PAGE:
What we know as intelligent beings . . . does not matter.

In Heller the majority rejected the view that the term "to bear arms" implies only the military use of arms:

   

Before addressing the verbs “keep” and “bear,” we interpret their object: “Arms.” The term was applied, then as now, to weapons that were not specifically designed for military use and were not employed in a military capacity. Thus, the most natural reading of “keep Arms” in the Second Amendment is to “have weapons.” At the time of the founding, as now, to “bear” meant to “carry.” In numerous instances, “bear arms” was unambiguously used to refer to the carrying of weapons outside of an organized militia. Nine state constitutional provisions written in the 18th century or the first two decades of the 19th, which enshrined a right of citizens “bear arms in defense of themselves and the state” again, in the most analogous linguistic context—that “bear arms” was not limited to the carrying of arms in a militia. The phrase “bear Arms” also had at the time of the founding an idiomatic meaning that was significantly different from its natural meaning: “to serve as a soldier, do military service, fight” or “to wage war.” But it unequivocally bore that idiomatic meaning only when followed by the preposition “against,”. Every example given by petitioners’ amici for the idiomatic meaning of “bear arms” from the founding period either includes the preposition “against” or is not clearly idiomatic. In any event, the meaning of “bear arms” that petitioners and Justice Stevens propose is not even the (sometimes) idiomatic meaning. Rather, they manufacture a hybrid definition, whereby “bear arms” connotes the actual carrying of arms (and therefore is not really an idiom) but only in the service of an organized militia. No dictionary has ever adopted that definition, and we have been apprised of no source that indicates that it carried that meaning at the time of the founding. Worse still, the phrase “keep and bear Arms” would be incoherent. The word “Arms” would have two different meanings at once: “weapons” (as the object of “keep”) and (as the object of “bear”) one-half of an idiom. It would be rather like saying “He filled and kicked the bucket” to mean “He filled the bucket and died.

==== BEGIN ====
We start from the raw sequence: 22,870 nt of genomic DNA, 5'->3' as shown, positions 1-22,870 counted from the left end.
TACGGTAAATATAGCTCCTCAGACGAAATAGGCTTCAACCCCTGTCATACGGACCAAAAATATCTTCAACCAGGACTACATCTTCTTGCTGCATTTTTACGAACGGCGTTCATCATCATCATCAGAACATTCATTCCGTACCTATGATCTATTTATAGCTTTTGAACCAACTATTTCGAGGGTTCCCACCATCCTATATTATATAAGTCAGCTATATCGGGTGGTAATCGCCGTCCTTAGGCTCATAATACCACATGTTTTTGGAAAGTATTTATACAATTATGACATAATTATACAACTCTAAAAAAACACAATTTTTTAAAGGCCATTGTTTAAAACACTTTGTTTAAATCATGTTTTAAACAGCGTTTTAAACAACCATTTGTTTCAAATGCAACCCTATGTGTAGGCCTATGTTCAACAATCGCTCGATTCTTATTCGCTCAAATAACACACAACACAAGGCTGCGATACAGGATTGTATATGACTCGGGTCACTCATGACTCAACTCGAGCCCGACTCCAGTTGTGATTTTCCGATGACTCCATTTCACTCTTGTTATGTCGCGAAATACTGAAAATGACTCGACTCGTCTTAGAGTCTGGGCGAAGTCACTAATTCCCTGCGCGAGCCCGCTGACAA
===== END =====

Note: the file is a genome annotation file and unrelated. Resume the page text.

Parsing the second amendment does nothing. It was parsed. Many agreed with you. But the Second Amendment now means what Scalia Said.

Irrelevant (unless you do an in depth analysis do not matter):
In Robertson v. Baldwin, 165 U.S. 275 (1897), the Court stated that laws regulating concealed arms did not infringe upon the right to keep and bear arms and thus were not a violation of the Second Amendment.

In United States v. Miller, 307 U.S. 174 (1939), the Supreme Court rejected a Second Amendment challenge to the National Firearms Act prohibiting the interstate transportation of unregistered Title II weapons.

We have HELLER. Throw out reading the Second Amendment. Stevens did. He strictly construed . . . and lost

So let's turn our attention there. It is not a TOTAL dead end.

The second Amendment really does not matter (what it meant, says). Not now not for a long long time. It, or the Supreme law of the land mean: